Dogs want to be with their families, and they enjoy being around the rest of the pets in the house.
The majority of dogs do not like being left alone. This is true even of dogs that seemingly enjoy their own company.
People who are away from home all day can find it difficult to provide the social stimulation that dogs need to be happy.
Dogs, like people, become lonely and bored when they spend too much time on their own. When you work full-time, your pet will appreciate having a canine buddy.
If you can’t find a way to work from home, or if you need to leave the dog at home alone during the day for other reasons (e.g., taking care of ill or elderly parents), there are steps you can take to make those hours less stressful for your pet.
Many dogs struggle with separation anxiety, which can lead to howling, barking, and even destructive behavior as the dog expresses his sadness and frustrations at being left alone. Our 10 Tips for Dealing with Dog Separation Anxiety might help you and your pet.
Early warning signs of separation anxiety in dogs
The typical indicators of separation anxiety in dogs, such as howling and barking, and destructive behaviour, are well known.
However, there are additional indications to watch for that might suggest that your dog is nervous when you leave him alone.
Destructive behaviour – this is frequently aimed at the place where you departed, with doors, wallpaper near the door, and even furniture being attacked and destroyed as the dog demonstrates his anxiety and stress about being on his own.
The most common symptoms of anxiety in dogs are barking and howling, which is when the dog screams for his pack and family to return and calls out in an attempt to get their attention.
Even housetrained dogs may be unable to relieve themselves when their anxiety gets out of control.
This is not the same as being lazy. If you haven’t bothered to take your dog for a walk before leaving him, it’s no surprise that he has relieved himself in the house. A bursting dog will go if necessary.
The dog may be pacing back and forth if it is worried or unable to calm down.
Excessive drooling, panting, and drooling are all warning signs that a dog may be afraid or worried about something.
When dogs are anxious, they may cut themselves in order to alleviate the discomfort. Front legs and paws are sometimes affected, which are within easy reach of the dog’s teeth.
Vomiting – the dog becomes so upset that he usually retches up with anxiety.
What causes separation anxiety in dogs?
Your dog is at home with the family or some members of the family in normal situations.
He has company, and he feels safe and secure.
He becomes anxious and exposed as soon as he is left alone.
His family – the pack – has all departed, leaving him.
Your dog has no concept of work, going to the shop, school, and other commitments and activities that humans undertake.
When you leave him alone – you’ve abandoned him and may not return.
As a result, he becomes concerned and anxious, attempting to escape if they can’t do so. Every time you depart, it’s over for them.
Some dogs are more likely to suffer from separation anxiety than others.
These pets have not been exposed to being left behind in a safe environment, so they are unable to learn that nothing terrible happens when the family is gone.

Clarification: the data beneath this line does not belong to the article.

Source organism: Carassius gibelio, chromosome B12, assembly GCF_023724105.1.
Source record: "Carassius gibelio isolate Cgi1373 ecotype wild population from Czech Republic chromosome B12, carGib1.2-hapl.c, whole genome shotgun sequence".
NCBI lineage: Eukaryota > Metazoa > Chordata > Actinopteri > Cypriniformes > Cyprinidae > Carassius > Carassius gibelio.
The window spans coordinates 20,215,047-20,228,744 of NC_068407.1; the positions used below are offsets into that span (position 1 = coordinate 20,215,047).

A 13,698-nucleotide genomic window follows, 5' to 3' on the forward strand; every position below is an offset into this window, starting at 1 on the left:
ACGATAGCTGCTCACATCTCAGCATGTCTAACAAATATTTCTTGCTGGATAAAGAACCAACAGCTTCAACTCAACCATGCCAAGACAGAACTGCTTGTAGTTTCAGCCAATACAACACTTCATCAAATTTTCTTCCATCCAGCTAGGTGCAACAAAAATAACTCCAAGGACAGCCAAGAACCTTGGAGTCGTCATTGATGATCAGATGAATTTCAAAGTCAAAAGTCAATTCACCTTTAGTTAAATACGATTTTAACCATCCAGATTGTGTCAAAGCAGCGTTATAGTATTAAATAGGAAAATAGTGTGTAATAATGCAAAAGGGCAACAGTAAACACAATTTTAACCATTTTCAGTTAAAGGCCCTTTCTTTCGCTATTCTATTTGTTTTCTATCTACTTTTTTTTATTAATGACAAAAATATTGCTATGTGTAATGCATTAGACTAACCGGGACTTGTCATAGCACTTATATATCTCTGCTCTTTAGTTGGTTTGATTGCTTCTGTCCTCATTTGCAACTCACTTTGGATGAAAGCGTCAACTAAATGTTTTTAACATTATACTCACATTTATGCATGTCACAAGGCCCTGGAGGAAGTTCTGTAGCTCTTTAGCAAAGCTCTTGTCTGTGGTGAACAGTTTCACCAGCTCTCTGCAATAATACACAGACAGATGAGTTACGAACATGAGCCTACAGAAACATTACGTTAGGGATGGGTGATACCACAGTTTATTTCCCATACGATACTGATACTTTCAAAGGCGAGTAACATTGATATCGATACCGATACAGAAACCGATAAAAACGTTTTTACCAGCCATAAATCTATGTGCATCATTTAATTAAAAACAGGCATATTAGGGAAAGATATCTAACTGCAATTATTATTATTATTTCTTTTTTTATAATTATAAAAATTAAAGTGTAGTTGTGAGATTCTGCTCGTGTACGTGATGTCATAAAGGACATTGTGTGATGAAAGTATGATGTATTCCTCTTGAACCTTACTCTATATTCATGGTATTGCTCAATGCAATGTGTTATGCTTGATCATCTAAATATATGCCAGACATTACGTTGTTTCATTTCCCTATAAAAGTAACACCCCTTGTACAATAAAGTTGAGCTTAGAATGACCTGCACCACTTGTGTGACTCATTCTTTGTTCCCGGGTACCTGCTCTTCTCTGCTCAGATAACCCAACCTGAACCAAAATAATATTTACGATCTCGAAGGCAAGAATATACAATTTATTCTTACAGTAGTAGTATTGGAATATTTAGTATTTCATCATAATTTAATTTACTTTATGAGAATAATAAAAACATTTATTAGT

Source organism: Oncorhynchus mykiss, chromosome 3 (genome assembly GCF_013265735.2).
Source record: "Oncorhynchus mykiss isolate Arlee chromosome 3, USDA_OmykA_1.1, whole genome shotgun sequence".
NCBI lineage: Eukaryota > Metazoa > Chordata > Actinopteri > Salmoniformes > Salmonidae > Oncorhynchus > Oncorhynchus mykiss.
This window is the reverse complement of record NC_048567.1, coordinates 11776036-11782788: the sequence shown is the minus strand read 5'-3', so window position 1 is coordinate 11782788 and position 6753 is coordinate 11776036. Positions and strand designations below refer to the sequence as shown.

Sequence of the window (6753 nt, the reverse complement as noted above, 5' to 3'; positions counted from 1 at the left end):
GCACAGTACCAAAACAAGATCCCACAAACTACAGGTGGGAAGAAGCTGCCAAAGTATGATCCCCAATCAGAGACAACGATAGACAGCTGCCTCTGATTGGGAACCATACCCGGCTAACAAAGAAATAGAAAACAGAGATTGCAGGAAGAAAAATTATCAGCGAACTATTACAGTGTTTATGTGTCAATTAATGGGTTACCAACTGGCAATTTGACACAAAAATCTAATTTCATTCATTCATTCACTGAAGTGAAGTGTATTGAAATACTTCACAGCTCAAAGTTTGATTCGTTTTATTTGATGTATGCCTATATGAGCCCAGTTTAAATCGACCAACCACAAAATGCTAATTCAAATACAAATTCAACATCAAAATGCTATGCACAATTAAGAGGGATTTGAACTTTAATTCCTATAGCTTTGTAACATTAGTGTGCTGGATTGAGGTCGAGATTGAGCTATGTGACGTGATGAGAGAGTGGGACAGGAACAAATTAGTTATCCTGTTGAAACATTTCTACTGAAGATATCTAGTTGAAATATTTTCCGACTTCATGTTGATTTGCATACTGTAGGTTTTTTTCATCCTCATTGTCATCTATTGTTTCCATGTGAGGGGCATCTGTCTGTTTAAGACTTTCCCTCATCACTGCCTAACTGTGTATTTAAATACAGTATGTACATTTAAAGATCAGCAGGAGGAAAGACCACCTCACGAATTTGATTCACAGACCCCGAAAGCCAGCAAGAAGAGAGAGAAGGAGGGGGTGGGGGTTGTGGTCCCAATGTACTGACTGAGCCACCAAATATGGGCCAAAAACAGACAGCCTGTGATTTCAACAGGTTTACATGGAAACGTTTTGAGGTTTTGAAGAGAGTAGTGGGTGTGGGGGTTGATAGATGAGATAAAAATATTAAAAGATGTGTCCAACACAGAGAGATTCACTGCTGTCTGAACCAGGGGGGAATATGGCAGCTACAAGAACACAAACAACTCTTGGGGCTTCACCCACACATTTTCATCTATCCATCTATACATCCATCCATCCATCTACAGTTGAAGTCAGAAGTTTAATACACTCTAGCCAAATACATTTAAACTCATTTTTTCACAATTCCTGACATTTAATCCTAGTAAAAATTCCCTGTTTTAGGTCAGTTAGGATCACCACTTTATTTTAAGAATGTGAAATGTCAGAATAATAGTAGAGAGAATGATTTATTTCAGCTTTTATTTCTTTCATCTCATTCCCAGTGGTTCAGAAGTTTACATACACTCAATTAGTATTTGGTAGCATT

Dogs with no previous experience of being alone can develop this behaviour if their owner has to work long hours, travel frequently, or spend time in hospital.
Dogs suffering from separation anxiety can be very vocal and persistent, with some dogs crying for more than six hours a day.
Some affected pets bark and bark the entire time you’re gone, and howl as soon as any member of the family departs.
This condition is frustrating for both dog and owner and can lead to destructive behaviour.
Causes of separation anxiety in dogs
There are various reasons why some dogs may suffer from this problem more than others.
However, the common underlying factor is that they have not been exposed to being left at home on their own.
This causes these pets to be frightened and anxious whenever they are separated from their family – the pack.
There are some dogs that suffer from separation anxiety because of an emotional disorder, such as depression and feelings of panic and stress.
Other pets may be affected if they were weaned too early or moved away from their mothers and litter mates too early. The social nature of dogs contributes to this type of anxiety, and it can begin in the dog’s early months.
Boredom and loneliness can also cause a dog to develop separation anxiety. Dogs that suffer from this problem need regular exercise and stimulation, or they become frustrated and distressed when you leave them at home alone.
Pets that have a history of abuse or past difficulties may also be more likely to suffer from this problem.
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How to treat a dog suffering from separation anxiety?
As a result of the pet’s previous experiences or emotional disposition, these special dogs have not learned how to cope with being alone.
Their keen sense of smell may also lead them to think that their family is nearby – even when they are 50 miles away.
This can be hard to handle for some owners.
If your dog has separation anxiety, the first thing you should do is to take him to a veterinarian.